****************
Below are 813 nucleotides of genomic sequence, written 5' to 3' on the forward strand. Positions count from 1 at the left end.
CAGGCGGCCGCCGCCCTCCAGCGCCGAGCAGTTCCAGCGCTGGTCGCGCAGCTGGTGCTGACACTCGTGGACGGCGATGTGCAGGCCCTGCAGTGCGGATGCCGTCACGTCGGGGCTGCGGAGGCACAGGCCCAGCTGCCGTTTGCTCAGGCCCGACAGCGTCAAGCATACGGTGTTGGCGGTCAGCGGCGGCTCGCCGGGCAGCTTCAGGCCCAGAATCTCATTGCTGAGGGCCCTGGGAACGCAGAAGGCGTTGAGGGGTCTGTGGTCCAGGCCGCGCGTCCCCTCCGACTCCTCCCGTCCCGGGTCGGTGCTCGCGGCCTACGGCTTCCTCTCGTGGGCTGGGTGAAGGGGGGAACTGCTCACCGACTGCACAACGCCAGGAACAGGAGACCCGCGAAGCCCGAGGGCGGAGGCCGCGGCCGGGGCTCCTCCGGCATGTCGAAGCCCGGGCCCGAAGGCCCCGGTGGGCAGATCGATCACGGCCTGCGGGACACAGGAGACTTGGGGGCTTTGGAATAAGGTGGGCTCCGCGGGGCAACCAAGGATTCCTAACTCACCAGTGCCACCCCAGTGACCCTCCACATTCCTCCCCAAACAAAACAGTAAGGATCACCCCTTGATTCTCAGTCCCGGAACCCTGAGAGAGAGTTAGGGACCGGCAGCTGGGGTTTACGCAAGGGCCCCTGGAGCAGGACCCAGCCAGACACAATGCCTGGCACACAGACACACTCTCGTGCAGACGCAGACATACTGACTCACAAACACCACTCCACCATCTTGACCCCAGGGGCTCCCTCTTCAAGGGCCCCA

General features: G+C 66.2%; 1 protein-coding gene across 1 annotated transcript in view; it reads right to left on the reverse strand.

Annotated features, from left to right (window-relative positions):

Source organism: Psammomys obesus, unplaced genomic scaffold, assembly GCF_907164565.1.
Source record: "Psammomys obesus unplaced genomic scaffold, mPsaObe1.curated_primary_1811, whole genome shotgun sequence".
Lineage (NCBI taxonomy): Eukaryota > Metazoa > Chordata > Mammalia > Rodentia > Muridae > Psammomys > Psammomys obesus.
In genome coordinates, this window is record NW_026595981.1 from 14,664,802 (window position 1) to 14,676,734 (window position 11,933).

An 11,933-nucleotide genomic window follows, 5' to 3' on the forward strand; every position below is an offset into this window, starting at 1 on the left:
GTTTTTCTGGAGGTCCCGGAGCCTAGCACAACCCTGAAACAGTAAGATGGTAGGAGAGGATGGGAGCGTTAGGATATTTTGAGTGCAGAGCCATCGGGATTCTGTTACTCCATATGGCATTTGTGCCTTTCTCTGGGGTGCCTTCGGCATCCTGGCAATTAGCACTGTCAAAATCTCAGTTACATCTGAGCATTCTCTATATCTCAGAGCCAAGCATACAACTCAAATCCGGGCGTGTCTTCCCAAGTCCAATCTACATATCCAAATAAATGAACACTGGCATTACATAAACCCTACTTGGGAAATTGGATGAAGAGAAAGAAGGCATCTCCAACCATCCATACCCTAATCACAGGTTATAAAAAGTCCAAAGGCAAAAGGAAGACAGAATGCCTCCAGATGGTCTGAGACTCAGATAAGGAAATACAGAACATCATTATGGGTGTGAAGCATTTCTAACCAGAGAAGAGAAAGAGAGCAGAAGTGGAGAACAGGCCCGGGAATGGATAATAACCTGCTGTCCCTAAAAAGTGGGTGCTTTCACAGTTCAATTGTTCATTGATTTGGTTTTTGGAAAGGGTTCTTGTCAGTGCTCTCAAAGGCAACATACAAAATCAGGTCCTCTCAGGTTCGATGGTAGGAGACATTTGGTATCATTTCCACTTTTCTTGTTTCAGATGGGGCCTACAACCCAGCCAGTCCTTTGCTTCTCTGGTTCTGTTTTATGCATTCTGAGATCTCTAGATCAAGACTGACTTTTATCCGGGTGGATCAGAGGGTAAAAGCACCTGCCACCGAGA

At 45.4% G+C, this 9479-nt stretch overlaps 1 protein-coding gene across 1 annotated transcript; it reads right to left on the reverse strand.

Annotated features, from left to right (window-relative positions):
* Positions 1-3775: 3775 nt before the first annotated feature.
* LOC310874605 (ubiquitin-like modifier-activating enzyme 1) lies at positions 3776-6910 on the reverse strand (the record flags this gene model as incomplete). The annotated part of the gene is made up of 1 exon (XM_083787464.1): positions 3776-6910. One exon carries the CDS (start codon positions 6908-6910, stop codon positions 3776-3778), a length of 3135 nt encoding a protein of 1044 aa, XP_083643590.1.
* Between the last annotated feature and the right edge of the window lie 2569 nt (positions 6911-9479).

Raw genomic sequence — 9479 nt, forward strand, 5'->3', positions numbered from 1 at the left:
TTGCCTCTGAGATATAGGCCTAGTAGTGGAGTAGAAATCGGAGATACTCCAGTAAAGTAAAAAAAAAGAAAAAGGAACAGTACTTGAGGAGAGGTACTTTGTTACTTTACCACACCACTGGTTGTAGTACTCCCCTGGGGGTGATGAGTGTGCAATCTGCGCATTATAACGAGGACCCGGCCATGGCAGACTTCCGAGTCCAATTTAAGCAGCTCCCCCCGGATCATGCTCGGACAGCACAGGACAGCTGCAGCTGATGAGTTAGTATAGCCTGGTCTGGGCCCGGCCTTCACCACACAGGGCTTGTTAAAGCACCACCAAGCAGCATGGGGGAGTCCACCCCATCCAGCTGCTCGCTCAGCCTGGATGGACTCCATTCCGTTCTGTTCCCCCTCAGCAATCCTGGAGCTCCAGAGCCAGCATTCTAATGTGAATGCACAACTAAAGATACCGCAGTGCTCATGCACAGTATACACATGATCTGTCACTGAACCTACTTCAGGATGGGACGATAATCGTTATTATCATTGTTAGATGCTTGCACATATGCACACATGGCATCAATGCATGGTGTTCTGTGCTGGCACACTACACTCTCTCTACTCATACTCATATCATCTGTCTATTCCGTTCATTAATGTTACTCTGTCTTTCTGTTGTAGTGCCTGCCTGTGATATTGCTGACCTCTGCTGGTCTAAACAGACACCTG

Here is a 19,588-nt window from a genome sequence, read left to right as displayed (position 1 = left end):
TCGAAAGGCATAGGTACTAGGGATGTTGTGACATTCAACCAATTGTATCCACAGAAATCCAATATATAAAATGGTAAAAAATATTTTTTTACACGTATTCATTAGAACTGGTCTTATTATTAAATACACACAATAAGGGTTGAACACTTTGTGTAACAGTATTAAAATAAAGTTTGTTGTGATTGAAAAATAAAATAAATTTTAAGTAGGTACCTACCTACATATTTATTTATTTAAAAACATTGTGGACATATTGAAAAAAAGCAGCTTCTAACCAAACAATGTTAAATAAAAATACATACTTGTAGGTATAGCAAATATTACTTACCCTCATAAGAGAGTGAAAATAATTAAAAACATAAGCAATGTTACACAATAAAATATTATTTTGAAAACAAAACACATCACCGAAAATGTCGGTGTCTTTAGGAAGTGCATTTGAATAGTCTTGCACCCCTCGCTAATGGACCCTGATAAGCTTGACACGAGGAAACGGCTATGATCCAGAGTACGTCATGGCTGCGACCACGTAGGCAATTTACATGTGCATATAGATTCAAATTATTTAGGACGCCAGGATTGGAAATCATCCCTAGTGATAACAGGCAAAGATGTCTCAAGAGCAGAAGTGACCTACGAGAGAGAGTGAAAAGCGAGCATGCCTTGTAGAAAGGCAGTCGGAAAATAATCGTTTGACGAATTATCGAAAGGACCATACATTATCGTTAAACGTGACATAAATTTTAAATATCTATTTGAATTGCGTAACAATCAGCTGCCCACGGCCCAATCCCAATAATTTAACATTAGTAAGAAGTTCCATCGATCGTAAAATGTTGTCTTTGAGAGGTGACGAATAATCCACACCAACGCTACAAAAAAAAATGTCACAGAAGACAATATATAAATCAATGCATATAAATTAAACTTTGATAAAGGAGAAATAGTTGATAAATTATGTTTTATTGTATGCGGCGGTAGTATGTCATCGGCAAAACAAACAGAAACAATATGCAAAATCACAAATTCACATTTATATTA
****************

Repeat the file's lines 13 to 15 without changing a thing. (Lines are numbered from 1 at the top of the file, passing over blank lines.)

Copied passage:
* Positions 1-3775: 3775 nt before the first annotated feature.
* LOC310874605 (ubiquitin-like modifier-activating enzyme 1) lies at positions 3776-6910 on the reverse strand (the record flags this gene model as incomplete). The annotated part of the gene is made up of 1 exon (XM_083787464.1): positions 3776-6910. One exon carries the CDS (start codon positions 6908-6910, stop codon positions 3776-3778), a length of 3135 nt encoding a protein of 1044 aa, XP_083643590.1.
* Between the last annotated feature and the right edge of the window lie 2569 nt (positions 6911-9479).